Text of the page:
To promote cost-sharing and efficiency in general. CP may be used to facilitate a collective understanding and agreement on cost sharing and its enforcement. Timely contributions from beneficiary groups can make both the planning and implementation of projects more efficient. (Efficiency refers to the cost-effectiveness of achieving project objectives.) For example, sharing of information and interaction in groups may be used to promote a smoother flow of services and an overall reduction of costs per unit of services. Information sharing and consultation with beneficiaries are likely to be the main ways to enhance the project’s efficiency. Cost-sharing was an objective in nearly half of the projects, but it was achieved by very few.

The El Salvador housing project, which was successful in this respect, followed an effective strategy to promote cost sharing which included the following elements:

  • extensive dialogue with beneficiary groups before implementation;

  • hiring and training motivated field workers to follow up on individual beneficiaries;

  • a monitoring system that kept track of payments and proposed action in case of default;

  • a system of investigation and negotiated action in cases of default;

  • accessible field offices to assist beneficiaries with information and problem solving.

About half of the forty projects sought to improve their efficiency (apart from cost sharing) through the use of CP. Their aim was to reduce costs by shortening or eliminating the delays in implementation that can arise from misunderstandings or conflicts between project staff and beneficiaries.

In some cases, efficiency became a concern because of the need for better operational maintenance. Irrigation projects in the 1970s focused initially on installing technology and hardware and did not take the participation of water users seriously until inequitable and poor use of water and low rates of cost-recovery compelled them to do so. In the course of implementation, the National Irrigation Authority of the Philippines, for example, realized the limitations of the purely technical approach and turned to the functions of farmer organizations and their development. Similarly, in the Jotlihur irrigation project in Indonesia, the initial focus was on the completion of civil works. It was the deterioration of the tertiary system of smaller distribution channels that led the management to set up water users’ associations to improve efficiency.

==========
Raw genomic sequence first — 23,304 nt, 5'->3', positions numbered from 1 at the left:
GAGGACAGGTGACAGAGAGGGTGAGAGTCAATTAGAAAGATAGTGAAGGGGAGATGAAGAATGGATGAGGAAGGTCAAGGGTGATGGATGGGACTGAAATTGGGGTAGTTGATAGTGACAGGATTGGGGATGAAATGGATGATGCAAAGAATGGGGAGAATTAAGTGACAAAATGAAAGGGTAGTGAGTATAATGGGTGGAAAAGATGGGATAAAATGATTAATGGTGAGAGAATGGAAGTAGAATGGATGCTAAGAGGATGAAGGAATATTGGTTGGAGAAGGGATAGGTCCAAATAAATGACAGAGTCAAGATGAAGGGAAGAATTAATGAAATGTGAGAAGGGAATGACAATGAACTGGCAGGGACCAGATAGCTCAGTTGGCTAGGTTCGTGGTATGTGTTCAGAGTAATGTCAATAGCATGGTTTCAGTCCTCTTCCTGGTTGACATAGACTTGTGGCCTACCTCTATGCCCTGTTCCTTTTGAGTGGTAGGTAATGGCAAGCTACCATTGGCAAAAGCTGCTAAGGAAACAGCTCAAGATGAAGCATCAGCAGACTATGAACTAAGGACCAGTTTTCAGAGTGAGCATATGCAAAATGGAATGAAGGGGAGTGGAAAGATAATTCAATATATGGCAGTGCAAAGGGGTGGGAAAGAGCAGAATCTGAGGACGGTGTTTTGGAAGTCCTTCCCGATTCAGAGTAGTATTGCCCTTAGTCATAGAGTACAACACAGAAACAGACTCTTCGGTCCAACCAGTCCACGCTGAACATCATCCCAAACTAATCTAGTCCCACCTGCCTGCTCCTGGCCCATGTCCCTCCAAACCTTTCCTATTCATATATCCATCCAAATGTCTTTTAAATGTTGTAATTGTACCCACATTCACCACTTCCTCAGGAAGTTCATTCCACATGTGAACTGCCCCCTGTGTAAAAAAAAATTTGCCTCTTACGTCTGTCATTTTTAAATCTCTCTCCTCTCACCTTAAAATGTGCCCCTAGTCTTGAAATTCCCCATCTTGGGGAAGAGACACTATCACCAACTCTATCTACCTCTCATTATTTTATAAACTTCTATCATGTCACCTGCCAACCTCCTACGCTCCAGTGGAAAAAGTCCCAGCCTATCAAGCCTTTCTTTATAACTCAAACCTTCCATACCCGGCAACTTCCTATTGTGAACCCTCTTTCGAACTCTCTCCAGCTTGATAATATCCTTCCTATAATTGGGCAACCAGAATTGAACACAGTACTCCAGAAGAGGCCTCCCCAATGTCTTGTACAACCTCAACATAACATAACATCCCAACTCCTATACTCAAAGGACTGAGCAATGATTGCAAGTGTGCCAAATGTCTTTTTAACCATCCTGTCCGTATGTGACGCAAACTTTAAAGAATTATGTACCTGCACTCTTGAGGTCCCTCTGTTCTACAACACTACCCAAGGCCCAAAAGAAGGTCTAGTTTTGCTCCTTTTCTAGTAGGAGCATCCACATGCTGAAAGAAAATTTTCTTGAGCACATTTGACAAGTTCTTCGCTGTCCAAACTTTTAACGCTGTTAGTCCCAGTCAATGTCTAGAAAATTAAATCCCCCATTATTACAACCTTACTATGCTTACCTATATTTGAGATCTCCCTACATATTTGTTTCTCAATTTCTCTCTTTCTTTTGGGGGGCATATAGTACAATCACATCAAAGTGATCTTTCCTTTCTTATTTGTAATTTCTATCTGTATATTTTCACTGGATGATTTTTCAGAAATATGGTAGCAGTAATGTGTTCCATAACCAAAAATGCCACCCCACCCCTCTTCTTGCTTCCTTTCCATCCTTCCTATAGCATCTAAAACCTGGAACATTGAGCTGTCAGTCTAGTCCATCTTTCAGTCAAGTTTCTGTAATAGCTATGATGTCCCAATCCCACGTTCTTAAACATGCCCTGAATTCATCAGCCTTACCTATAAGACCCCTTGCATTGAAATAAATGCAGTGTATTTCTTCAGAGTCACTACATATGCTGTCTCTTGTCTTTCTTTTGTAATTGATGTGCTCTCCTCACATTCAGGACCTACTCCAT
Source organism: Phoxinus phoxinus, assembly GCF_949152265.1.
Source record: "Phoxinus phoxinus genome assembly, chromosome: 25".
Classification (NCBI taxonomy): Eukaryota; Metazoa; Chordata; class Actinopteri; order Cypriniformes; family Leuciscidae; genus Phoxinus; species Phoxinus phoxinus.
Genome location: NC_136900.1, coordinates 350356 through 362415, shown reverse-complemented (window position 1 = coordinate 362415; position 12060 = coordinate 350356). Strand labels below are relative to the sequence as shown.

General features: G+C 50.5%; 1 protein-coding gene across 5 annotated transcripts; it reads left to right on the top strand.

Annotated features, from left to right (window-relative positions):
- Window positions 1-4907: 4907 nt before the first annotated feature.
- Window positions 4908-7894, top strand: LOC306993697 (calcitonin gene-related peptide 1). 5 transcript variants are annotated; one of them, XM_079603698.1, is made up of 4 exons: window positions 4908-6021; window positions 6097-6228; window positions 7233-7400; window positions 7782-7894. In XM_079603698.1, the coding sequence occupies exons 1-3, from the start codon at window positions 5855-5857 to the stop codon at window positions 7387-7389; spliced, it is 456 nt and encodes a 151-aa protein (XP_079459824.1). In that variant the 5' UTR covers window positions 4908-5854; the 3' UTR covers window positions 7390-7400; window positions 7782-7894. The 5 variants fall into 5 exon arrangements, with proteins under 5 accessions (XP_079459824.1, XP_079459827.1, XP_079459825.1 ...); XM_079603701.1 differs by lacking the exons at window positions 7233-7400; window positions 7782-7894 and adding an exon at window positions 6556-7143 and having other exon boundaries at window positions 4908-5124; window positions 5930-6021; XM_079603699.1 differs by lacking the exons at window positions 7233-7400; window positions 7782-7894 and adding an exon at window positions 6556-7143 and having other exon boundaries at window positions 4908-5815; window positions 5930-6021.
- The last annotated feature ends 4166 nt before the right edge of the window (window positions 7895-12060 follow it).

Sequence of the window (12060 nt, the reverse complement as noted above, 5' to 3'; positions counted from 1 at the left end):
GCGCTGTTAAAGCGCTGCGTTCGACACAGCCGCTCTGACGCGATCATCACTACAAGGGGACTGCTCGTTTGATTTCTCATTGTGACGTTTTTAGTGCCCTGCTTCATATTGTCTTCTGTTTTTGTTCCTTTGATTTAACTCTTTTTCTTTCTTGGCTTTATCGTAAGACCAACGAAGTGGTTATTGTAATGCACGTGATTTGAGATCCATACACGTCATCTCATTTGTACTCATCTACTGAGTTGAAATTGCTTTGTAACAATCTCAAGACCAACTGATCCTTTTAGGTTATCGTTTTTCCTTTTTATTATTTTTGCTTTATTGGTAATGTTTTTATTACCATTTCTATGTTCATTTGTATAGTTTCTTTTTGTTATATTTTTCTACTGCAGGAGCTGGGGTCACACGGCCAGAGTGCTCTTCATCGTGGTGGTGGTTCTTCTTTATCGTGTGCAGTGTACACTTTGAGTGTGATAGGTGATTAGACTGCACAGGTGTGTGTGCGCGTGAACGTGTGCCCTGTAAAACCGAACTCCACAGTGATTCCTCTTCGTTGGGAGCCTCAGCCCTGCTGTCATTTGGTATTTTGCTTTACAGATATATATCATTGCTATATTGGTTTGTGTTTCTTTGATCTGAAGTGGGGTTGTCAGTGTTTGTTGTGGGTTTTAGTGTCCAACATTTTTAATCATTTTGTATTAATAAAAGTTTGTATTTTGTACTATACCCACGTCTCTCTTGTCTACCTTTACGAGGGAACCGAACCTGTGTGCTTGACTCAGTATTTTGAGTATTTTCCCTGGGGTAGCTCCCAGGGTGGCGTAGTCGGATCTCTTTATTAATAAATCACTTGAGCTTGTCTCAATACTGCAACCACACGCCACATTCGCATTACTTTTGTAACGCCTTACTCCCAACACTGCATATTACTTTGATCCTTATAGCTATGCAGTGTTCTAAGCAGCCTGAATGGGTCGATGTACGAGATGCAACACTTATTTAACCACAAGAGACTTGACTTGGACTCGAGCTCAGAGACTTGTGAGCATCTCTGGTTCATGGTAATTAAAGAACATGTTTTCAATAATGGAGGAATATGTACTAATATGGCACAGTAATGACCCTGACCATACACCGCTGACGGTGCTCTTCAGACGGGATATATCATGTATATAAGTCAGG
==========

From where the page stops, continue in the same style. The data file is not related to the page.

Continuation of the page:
Intensity of CP

It is also useful to distinguish between different levels of intensity in CP, though different levels may coexist in the same project.

By sharing information with beneficiaries, project designers and managers may facilitate individual or collective action. In family planning or nutrition programs, for example, such information sharing can be critical to the success of the project (see box).

When some beneficiaries are not only informed, but consulted on key issues at some or all stages in a project cycle, the intensity of CP is higher. Beneficiaries can provide feedback which the project agency can take into account in the design and implementation stages.

Beneficiaries may have a decision making role, either exclusively or jointly with others, in project design and implementation. Thus slum dwellers might decide jointly with project staff on the design for upgrading their housing.

When beneficiaries take the initiative in actions or decisions pertaining to a project— for example, when beneficiary groups identify a new need and decide to respond to it on their own, CP is at its most intense. Their taking the initiative is qualitatively different from having the capacity to act or decide on issues or tasks proposed or assigned to them.

Projects may vary in the intensity of CP at different stages in their life cycle. It is common to rely on information sharing and consultation at the design stage, when beneficiary groups are yet to be formed, and then to give beneficiaries a decision making and managerial role during implementation.

Forms of organization

The institutional devices appropriate for achieving CP vary with the objectives at hand and with the project context. They may be grouped into three categories.

Field workers of the project agency can be used to mobilize and interact with beneficiary groups. In agricultural and irrigation projects, field workers are often used to organize and interact with farmer groups. Field workers’ training, orientation, and commitment to CP are key determinants of their effectiveness. If they see themselves—and if beneficiaries see them—primarily as agents of the government or donor, their ability to promote and sustain CP is likely to suffer.

Community workers or committees may be used as mobilizers, either paid or unpaid by the agency, but with their selection and roles influenced by the community. They are often more effective than project staff when more difficult objectives have to be pursued.

User groups, which entail an intense form of participation, are viable when the number of beneficiaries is manageable. Whenever beneficiaries are expected to initiate action or decision making, user groups will probably be the most effective form of organization. On the other hand, if the only objective of using CP is to improve efficiency, field workers of the project agency may be adequate to the task. All instruments and all levels of intensity can technically be used to pursue any of the four broad objectives of CP described earlier. Generally, however, the more complex the objective of CP, the greater the need for a higher level of intensity and more powerful instruments.